The March to the Sea

Throughout the Civil War, soldiers and citizens alike could view the events unfolding before them and question whether there was a better alternative than to prosecute the war to its bitter end. What had started as a spectator’s war—with men and women gathering near the battlefields to picnic and take in the action—had morphed, by mid-1864, into slaughter with the only variables being where the slaughter may occur and what magnitude it may reach. One veteran lieutenant recalled after the war, “As we lay there watching the bright stars, many a soldier asked himself the question: What is this all about? Why is it that 200,000 men of one blood and one tongue, believing as one man in the fatherhood of God and the universal brotherhood of man, should in the nineteenth century of the Christian era be thus armed with all the improved appliances of modern warfare and seeking one another’s lives? We could settle our differences by compromising, and all be at home in ten days.”[i] Of all the soldiers that gazed at the bright stars and asked themselves these questions, the men under the command of Union General William Tecumseh Sherman were not a part of that group when they left Atlanta burning and began a campaign through the heart of Georgia to the Atlantic Ocean.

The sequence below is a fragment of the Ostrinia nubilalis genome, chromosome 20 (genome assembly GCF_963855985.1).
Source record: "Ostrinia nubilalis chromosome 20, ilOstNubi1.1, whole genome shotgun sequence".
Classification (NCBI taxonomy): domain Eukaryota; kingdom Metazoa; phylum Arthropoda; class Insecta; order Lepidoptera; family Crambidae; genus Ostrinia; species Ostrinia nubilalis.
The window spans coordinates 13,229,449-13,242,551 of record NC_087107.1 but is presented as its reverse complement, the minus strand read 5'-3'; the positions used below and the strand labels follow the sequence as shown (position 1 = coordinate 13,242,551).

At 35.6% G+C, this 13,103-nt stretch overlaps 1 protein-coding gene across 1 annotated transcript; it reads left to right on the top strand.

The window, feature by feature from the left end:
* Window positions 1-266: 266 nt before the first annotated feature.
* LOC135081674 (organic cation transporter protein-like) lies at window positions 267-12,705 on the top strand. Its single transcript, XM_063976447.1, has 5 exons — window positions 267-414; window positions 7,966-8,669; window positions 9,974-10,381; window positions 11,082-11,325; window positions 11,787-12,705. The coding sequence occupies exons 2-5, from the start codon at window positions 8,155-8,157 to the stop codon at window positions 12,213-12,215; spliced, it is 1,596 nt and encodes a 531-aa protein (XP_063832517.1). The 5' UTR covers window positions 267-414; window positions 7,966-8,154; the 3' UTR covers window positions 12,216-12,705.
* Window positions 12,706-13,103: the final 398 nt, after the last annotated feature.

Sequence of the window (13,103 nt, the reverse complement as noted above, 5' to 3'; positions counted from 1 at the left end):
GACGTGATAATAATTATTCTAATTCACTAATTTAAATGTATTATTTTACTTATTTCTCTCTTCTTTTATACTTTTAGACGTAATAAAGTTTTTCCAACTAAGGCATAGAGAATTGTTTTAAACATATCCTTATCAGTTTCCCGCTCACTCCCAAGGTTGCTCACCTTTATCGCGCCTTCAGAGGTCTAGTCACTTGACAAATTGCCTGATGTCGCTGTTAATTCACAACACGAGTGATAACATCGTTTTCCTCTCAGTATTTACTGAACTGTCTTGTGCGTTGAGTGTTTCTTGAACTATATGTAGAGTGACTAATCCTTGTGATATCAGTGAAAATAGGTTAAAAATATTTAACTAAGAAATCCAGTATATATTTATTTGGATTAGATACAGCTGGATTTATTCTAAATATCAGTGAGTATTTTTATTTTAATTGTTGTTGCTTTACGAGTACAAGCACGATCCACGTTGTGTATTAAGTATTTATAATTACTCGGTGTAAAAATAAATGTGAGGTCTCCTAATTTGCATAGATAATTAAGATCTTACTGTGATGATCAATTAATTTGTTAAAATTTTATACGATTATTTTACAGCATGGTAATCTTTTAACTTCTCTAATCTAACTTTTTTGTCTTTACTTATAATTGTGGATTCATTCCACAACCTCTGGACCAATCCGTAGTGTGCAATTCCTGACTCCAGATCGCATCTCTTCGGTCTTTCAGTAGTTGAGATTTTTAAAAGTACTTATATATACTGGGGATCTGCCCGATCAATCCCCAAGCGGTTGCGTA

What had once stood as one of the great cities of the South had been reduced to an inferno as the Union troops left Atlanta. After evading explosions and debris while traversing the streets, one staff major added an entry to his journal: “All the pictures and verbal descriptions of hell I have ever seen never gave me half so vivid an idea of it as did this flame-wrapped city tonight.”[ii] The mood amongst the federals was far from somber. As they marched, they roared together in song. “Never before or since have I heard the chorus of ‘Glory, glory, hallelujah!’ done with more spirit or in better harmony of time and place,” Sherman would later say.[iii]

William Tecumseh Sherman. Courtesy: Library of Congress.